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InFocus: Gopal Swami Khetanchi

Gopal Swami Khetanchi from a young age knew his roots and where he was meant to be heading in life. Born in 1958, he was introduced to his family’s artistic heritage at a mere age and at 15 he began learning to make it his own, from his father.

“It was hard to not get influenced by art with the kind of environment at home.” He says about his art influence in younger years. “Though I went on to make more painters such as Mr. Manak Joshi my Guru.” The now well known artist hails from the small town of Sardarshahar in the Churu District of Rajasthan.

By 28 years of age, Gopal Swami was ready to take up the mantle of a Master Painter himself. Gaining experience in Mumbai, painting pedestrians at Juhu Beach, he expanded his talent tree. Until he found himself in Bollywood as an assistant art director to Manzoor ul Haq in several Bollywood films like Muqaddar Ka Sikandar (1978), Abdullah (1980), Jwalamukhi (1980) and Kaalia (1981).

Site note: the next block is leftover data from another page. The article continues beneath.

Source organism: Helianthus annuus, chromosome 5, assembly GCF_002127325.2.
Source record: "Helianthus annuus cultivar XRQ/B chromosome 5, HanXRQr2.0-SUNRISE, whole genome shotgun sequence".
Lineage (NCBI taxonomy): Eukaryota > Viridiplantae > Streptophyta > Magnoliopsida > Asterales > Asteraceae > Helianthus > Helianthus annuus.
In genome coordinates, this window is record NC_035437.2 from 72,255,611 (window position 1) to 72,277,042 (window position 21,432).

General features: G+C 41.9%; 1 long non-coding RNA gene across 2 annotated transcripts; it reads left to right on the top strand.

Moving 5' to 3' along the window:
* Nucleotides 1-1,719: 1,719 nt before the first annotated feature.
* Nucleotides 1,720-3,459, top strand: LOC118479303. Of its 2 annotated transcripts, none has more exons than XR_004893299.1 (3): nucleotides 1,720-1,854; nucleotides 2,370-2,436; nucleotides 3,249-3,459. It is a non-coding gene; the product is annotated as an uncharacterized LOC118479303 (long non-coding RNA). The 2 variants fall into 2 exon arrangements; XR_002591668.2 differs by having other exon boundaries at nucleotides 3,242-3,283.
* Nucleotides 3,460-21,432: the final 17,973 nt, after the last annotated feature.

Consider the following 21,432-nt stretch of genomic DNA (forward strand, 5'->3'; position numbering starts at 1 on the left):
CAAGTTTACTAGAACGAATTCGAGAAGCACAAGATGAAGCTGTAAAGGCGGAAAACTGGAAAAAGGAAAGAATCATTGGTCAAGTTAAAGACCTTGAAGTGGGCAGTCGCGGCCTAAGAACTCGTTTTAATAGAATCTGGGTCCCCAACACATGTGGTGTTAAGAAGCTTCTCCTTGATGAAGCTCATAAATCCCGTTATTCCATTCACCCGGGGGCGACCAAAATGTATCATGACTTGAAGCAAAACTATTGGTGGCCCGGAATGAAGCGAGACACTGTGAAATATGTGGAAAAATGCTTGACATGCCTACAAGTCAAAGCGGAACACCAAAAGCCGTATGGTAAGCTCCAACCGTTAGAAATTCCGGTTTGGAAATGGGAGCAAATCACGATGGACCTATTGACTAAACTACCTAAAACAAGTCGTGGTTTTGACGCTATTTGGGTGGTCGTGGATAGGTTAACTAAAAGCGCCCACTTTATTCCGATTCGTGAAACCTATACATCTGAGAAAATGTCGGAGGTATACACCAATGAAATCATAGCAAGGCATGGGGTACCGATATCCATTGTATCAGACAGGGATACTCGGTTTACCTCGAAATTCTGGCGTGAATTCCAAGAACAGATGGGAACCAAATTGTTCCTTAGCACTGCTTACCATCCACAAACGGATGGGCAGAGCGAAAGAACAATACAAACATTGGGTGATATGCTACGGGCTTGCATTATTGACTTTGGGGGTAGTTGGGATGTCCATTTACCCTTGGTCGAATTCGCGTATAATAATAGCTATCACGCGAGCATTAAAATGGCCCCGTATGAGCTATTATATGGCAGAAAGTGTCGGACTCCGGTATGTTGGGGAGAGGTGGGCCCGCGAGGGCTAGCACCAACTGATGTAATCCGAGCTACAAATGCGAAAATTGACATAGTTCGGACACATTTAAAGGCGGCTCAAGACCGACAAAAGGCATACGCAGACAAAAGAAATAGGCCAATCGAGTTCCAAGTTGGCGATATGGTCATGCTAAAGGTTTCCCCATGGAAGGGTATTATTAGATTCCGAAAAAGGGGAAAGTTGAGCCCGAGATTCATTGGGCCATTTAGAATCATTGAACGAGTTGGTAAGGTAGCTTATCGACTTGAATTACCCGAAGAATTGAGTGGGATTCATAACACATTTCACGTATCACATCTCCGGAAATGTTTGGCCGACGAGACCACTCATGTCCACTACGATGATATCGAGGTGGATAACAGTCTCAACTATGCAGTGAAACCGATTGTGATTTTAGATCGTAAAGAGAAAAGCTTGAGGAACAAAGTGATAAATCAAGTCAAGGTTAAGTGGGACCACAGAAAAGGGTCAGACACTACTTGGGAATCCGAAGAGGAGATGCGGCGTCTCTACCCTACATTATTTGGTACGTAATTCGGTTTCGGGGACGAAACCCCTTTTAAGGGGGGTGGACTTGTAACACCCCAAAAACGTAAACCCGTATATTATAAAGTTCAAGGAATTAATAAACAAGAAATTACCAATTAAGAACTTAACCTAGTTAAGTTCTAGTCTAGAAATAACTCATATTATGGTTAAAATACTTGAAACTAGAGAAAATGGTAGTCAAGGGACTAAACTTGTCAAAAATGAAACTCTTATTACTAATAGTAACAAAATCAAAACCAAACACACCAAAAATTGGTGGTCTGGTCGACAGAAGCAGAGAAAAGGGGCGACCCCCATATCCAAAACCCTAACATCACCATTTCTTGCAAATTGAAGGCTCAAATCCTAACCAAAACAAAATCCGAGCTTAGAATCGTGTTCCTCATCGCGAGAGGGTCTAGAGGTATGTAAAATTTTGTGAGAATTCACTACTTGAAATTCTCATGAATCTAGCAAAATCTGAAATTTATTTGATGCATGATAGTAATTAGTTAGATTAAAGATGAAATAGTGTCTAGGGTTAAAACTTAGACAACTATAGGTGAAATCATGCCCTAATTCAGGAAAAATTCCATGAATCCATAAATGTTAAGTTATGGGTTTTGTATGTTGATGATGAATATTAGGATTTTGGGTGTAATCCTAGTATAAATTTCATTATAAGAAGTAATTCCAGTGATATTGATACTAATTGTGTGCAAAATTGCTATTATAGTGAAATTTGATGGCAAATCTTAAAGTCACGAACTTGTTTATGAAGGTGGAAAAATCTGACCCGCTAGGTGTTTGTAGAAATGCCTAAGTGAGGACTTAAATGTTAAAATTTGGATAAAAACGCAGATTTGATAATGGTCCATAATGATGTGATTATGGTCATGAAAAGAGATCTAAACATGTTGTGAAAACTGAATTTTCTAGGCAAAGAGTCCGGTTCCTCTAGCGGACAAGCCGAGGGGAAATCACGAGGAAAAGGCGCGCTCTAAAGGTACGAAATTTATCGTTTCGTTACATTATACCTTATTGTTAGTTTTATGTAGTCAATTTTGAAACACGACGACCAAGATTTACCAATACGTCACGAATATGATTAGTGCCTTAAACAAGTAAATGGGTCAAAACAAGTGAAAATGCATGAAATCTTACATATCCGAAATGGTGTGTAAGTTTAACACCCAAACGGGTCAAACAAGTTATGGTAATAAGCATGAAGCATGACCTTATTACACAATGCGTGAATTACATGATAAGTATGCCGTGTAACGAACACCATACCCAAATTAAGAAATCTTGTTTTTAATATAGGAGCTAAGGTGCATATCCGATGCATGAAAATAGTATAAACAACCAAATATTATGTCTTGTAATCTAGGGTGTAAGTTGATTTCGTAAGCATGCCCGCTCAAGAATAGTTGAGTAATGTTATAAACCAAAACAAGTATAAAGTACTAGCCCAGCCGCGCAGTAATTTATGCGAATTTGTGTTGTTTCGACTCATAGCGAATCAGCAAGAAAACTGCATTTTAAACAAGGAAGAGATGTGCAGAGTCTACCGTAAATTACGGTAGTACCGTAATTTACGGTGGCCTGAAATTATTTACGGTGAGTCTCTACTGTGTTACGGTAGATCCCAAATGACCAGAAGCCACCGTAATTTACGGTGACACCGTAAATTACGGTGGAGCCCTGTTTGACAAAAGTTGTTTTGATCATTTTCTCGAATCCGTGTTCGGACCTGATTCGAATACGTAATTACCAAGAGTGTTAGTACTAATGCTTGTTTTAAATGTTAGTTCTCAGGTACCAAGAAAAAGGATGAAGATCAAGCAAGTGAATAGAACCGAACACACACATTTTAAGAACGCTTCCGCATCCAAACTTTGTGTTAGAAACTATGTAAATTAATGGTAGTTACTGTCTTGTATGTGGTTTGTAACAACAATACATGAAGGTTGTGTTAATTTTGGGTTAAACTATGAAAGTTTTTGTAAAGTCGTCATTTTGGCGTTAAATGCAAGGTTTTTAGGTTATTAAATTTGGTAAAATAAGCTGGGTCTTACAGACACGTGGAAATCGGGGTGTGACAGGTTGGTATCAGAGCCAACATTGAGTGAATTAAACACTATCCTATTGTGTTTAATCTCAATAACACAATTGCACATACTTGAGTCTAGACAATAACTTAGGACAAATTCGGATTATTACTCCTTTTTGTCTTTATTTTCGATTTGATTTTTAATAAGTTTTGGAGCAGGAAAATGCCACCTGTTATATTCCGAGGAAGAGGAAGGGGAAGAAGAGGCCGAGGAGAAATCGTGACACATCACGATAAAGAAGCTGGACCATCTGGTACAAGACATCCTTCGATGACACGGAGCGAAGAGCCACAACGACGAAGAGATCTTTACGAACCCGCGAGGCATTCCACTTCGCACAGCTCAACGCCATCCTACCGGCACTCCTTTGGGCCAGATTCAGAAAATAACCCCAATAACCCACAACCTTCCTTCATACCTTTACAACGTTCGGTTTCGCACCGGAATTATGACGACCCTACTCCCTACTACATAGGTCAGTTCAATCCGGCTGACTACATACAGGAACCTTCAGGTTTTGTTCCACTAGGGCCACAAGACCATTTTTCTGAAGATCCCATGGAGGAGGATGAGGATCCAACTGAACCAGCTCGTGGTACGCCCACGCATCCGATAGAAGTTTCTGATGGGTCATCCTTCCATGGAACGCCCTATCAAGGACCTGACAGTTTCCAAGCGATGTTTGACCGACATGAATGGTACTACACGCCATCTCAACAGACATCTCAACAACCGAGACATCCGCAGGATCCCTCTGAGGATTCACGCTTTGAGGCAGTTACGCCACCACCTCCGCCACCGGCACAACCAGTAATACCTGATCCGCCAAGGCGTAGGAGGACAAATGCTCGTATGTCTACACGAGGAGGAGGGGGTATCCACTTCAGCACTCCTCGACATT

Post his Bollywood experience, Mr. Khetanchi decided to return to Rajasthan and channelise his creativity into only painting. He returned to Rajasthan and started with painting forts and culture of the state. His Rajasthani landscapes drew a lot of momentum with his renditions of Jaisalmer Fort, Amber Fort and many others. His exhibition titled Rajputana in 2012 displayed eleven paintings of various forts in Rajasthan depicted in his painting style.

In 2006 Khetanchi did what possibly was his most influential work, a reinterpretation of one of his favourite artists Leonardo Da Vinci’s painting Mona Lisa. It was a part of his series A Tribute to Masters, which included his own interpretations of some of the world’s most influential artists such as Michelangelo, Raphael, etc. Devashree and Bani-Thani were the two Mona Lisa renditions, the latter of which is a combination of the Mona Lisa and the renowned Indian miniature painting, Bani-Thani by Nihal Chand.

Mr. Khetanchi’s Bani-Thani was used in the promotion for Le Festival des Écrivains du monde: Écrivains de l’Inde held in Paris in 2014 and on the cover of the November–December 2014 edition of Nouvelles De L’Inde, the bimonthly publication of the Indian embassy in Paris.

This year, Gopal Swami Khetanchi received the State level Maharana Sajjan Singh Award that recognizes contribution to the arts, culture and heritage. He says, “The way we translate various languages, in quite a similar way my paintings are an Indian translation of artists from different ages.”

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